After I turned my medical papers over to the sergeant at the desk, he asked, "Do you want to go next week?"

" about in two weeks?", I countered.

"Sure....we need you to fill out some more paperwork". And I obliged.

And.....that was that. I had to come back the following Saturday and take some aptitude tests, but that was it. I was going into the Air Force.

Now....some may ask, if I hated the war so much why didn't I resist the draft or go to Canada?

Very simply.....I hated the war. I didn't hate my country. My country frustrated me, sometimes it made me angry....but people and things we love usually have a way of doing that. Going to jail to make a point may be the right thing for some people, but it was not my way. and as for going to Canada to avoid the draft....I never considered it. If I had gone into a self imposed Canadian exile in my own heart and soul I would have forfeited my voice forever; in good conscience, I could not do it. Go ahead and serve, just like Dad and Grandpa did during the World Wars, and I would have paid my dues. I had a right to be heard. I am an American, and in the future no one could silence me if I didn't wish to be silenced.

And so two weeks later, Mom and Dad tearfully drove me to Newark, where I said my goodbyes as stiff-lippedly as I could- I hated to watch my Mom cry. And after lunch at the Federal Building we freshly minted US airmen got on a bus to Newark Airport, where we got on an old Braniff Airlines 727- each one was painted a different color; no wonder they went broke. During the flight to San Antonio we hit an airpocket; the beautiful blond flight attendant fell into my lap momentarily. She apologized, and I smiled but couldn't think of a clever thing to say. Little did I know she would be the last woman I would come in contact with that closely for many a month.

At San Antonio it was close to 70 degrees in the evening...remember, this was January. We bussed from the airport to Lackland AFB under the direction of Sgt. Sawed Off, a little guy with glasses and a squeaky voice. There was about a dozen of us from New Jersey; soon we were joined by about twenty guys from Brooklyn, and some from Ohio, and to keep it interesting, about ten more from Mississippi. These were the 50 men I would be with during basic training....we stood on a drill pad where we met our "TI's" (Training Instructors)....let's call them Tech Sgt Face Like Clenched Fist and Staff Sgt Gold Tooth. Gold Tooth did all the talking. After introducing themselves Gold Tooth gave us our first order.

"From now on the first and last words out of your mouth when addressing me or any Training Instructor will be 'Sir!' Now, you hogs have ten minutes to get get all beards, moustaches and sideburns shaved, get your filthy asses in that dorm....RIGHT NOW!"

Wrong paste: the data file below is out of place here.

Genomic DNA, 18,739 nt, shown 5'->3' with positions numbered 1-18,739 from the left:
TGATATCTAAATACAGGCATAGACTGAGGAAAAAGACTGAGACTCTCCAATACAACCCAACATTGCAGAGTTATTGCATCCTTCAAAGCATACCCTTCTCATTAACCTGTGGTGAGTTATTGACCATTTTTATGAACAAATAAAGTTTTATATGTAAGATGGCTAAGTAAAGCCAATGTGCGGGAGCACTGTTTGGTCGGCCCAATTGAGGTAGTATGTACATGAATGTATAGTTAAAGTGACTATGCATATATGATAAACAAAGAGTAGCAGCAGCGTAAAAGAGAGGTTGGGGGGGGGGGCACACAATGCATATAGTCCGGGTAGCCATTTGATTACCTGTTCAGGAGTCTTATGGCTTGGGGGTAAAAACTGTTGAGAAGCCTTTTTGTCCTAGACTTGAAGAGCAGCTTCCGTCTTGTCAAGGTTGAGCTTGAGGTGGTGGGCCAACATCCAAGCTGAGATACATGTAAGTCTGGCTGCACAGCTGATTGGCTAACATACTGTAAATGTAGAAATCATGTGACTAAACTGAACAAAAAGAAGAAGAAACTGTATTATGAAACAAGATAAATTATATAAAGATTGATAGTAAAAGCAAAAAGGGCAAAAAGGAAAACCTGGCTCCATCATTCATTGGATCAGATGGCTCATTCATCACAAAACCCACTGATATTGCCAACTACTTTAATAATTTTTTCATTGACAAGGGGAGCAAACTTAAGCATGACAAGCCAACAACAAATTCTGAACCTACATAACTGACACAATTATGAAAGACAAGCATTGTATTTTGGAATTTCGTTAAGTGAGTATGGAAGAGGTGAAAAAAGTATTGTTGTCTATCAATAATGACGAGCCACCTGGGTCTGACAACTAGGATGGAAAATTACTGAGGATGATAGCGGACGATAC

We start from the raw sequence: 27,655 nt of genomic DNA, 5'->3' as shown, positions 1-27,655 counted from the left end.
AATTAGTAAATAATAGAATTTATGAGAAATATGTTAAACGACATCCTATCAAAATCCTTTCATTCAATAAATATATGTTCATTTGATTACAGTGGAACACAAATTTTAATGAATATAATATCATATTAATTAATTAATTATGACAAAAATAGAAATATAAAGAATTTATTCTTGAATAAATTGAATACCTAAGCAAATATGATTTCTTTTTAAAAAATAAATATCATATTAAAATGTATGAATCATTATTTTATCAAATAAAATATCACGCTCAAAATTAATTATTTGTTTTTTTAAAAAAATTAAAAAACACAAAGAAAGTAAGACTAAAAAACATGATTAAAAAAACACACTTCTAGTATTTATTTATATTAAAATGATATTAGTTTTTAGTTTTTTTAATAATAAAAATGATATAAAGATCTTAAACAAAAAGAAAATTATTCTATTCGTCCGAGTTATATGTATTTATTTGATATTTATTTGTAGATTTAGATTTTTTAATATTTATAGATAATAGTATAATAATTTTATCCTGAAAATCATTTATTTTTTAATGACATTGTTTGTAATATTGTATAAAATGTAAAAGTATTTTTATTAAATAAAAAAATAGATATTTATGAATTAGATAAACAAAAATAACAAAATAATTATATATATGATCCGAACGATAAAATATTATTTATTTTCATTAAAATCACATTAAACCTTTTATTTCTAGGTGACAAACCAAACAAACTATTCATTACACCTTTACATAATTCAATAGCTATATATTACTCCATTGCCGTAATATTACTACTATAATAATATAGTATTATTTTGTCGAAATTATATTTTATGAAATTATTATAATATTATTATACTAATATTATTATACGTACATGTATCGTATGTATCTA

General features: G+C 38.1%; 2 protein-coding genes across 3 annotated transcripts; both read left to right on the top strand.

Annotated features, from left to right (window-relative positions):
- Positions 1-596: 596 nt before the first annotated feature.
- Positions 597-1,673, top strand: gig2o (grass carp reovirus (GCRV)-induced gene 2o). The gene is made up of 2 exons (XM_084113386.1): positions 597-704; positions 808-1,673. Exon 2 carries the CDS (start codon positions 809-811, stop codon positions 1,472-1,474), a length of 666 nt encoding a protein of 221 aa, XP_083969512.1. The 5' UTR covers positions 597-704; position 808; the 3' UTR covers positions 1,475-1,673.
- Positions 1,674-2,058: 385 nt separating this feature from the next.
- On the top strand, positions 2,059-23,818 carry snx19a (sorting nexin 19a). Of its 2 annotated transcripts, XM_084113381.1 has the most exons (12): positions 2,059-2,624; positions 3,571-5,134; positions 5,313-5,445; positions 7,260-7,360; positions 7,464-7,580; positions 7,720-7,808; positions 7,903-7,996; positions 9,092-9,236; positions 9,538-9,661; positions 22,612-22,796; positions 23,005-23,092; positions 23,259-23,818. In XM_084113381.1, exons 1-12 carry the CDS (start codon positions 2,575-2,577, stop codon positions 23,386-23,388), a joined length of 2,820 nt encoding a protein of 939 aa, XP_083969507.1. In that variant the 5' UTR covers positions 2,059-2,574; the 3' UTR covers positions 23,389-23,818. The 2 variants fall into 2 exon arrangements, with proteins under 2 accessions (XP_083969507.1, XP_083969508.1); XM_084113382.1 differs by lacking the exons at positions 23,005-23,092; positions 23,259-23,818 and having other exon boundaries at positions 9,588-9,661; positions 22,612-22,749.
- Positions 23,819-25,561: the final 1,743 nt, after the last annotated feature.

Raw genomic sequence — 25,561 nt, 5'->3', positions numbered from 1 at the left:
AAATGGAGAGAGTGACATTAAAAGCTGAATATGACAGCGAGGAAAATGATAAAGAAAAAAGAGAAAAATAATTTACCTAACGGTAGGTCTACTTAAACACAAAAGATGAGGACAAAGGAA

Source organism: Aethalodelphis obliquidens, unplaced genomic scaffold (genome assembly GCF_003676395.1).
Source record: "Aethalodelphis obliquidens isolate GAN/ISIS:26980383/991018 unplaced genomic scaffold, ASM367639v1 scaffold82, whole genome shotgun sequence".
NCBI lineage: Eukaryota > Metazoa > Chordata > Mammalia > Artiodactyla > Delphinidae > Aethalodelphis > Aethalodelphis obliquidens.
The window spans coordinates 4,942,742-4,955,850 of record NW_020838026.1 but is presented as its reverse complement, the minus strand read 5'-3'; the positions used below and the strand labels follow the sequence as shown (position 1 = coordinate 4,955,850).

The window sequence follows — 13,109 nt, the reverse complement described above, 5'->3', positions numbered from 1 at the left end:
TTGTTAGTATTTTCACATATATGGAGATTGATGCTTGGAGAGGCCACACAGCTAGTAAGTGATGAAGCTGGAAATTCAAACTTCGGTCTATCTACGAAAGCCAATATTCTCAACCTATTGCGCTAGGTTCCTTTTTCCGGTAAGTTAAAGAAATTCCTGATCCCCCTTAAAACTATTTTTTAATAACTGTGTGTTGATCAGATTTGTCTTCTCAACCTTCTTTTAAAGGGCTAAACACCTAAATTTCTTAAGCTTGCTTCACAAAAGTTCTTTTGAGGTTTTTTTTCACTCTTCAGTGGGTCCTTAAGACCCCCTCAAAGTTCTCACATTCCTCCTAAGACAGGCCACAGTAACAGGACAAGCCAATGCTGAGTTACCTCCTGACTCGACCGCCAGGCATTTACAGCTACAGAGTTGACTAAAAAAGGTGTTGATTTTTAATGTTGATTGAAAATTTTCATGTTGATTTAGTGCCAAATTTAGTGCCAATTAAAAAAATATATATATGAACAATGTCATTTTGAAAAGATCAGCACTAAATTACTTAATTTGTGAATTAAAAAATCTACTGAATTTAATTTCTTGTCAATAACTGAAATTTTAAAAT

Now....there were 50 of us in the latrine scrambling for space to shave in the five sinks. One guy, Bill from Brooklyn, shaved so fast and sloppily that he had what looked like a Hitler moustache over his lip, but it was really a scab. It was a Friday night and we wouldn't officially begin training until Monday. We'd spend one last weekend in our civvies, sleeping in an open bay barracks. Gold Tooth got us out of bed at 5:00 AM the next day; first the light went on, and if you didn't move Gold Tooth flipped the bed over with you in it.

He only had to do it once; there were no repeat offenders.

Monday we got our heads shaved and were issued uniforms, and training began. I can remember some details of those days like it happened last week, and I can recall the smells, and tastes, and emotions, and even how the weather was for duration- it was Texas in the winter, temperatures ranged from highs in the 70's to near freezing.

I remember how the chow hall smelled outside on those chilly mornings; you could smell the bacon and hotcakes from 100 yards away.

And on the Monday we got our heads shaved we left the barbershop and were to march over to the uniform distribution center. We were supposed to get in the same formation behind the same guy we marched in with. The problem is, everybody looked different without any hair. The only way I found the guy who I was supposed to behind in formation was to look for the strange red birthmark he had on the back of his neck. I found him, but it took awhile.

I remember a kid from New York named Leroy who was dry shaved by Gold Tooth because he had too much stubble.

And there was mail call....and those letters from home that always made your day.

There was the first base liberty we had after two weeks of training- we were given $30 and freedom to go around the base (with certain limits) for a Saturday. I remember going to a hamburger stand, and ordering a chocolate shake after two weeks of nothing but Air Force chow and only Air Force chow....I never missed something so much in my life as I did those chocolate shakes. My God it tasted good. It was perfect.

There was Sgt Screech, who subbed for Gold Tooth one day, and got into my face, informing me that I marched like I have a corn cob shoved up my ass.